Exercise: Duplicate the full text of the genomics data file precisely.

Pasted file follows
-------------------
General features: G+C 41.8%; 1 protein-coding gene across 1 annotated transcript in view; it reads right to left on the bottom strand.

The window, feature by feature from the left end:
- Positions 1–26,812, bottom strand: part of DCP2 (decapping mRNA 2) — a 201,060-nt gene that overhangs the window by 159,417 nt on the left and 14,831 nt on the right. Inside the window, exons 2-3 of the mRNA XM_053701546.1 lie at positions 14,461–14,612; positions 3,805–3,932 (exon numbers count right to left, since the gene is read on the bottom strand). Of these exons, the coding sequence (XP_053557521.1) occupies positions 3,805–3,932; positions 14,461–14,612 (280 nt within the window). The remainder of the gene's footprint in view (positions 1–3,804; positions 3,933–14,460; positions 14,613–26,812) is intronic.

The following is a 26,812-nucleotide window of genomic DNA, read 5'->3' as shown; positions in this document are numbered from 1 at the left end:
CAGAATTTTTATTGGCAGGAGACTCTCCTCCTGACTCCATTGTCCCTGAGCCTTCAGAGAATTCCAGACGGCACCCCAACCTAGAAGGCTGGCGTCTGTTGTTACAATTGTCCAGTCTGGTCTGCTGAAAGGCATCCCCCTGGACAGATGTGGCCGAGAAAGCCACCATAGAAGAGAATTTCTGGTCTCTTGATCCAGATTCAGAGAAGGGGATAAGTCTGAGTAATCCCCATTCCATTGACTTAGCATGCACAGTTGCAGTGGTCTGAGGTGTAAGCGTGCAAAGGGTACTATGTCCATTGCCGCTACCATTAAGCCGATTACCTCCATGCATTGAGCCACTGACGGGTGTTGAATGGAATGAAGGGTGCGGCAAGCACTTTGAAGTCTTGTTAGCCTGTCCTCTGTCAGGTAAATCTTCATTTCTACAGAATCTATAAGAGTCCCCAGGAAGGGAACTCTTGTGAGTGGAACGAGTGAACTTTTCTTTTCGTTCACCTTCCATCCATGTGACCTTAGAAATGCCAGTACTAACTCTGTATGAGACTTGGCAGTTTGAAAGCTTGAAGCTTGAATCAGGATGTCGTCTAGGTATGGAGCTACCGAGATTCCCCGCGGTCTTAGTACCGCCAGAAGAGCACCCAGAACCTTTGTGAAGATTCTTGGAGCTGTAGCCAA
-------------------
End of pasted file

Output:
General features: G+C 41.8%; 1 protein-coding gene across 1 annotated transcript in view; it reads right to left on the bottom strand.

The window, feature by feature from the left end:
- Positions 1–26,812, bottom strand: part of DCP2 (decapping mRNA 2) — a 201,060-nt gene that overhangs the window by 159,417 nt on the left and 14,831 nt on the right. Inside the window, exons 2-3 of the mRNA XM_053701546.1 lie at positions 14,461–14,612; positions 3,805–3,932 (exon numbers count right to left, since the gene is read on the bottom strand). Of these exons, the coding sequence (XP_053557521.1) occupies positions 3,805–3,932; positions 14,461–14,612 (280 nt within the window). The remainder of the gene's footprint in view (positions 1–3,804; positions 3,933–14,460; positions 14,613–26,812) is intronic.

The following is a 26,812-nucleotide window of genomic DNA, read 5'->3' as shown; positions in this document are numbered from 1 at the left end:
CAGAATTTTTATTGGCAGGAGACTCTCCTCCTGACTCCATTGTCCCTGAGCCTTCAGAGAATTCCAGACGGCACCCCAACCTAGAAGGCTGGCGTCTGTTGTTACAATTGTCCAGTCTGGTCTGCTGAAAGGCATCCCCCTGGACAGATGTGGCCGAGAAAGCCACCATAGAAGAGAATTTCTGGTCTCTTGATCCAGATTCAGAGAAGGGGATAAGTCTGAGTAATCCCCATTCCATTGACTTAGCATGCACAGTTGCAGTGGTCTGAGGTGTAAGCGTGCAAAGGGTACTATGTCCATTGCCGCTACCATTAAGCCGATTACCTCCATGCATTGAGCCACTGACGGGTGTTGAATGGAATGAAGGGTGCGGCAAGCACTTTGAAGTCTTGTTAGCCTGTCCTCTGTCAGGTAAATCTTCATTTCTACAGAATCTATAAGAGTCCCCAGGAAGGGAACTCTTGTGAGTGGAACGAGTGAACTTTTCTTTTCGTTCACCTTCCATCCATGTGACCTTAGAAATGCCAGTACTAACTCTGTATGAGACTTGGCAGTTTGAAAGCTTGAAGCTTGAATCAGGATGTCGTCTAGGTATGGAGCTACCGAGATTCCCCGCGGTCTTAGTACCGCCAGAAGAGCACCCAGAACCTTTGTGAAGATTCTTGGAGCTGTAGCCAA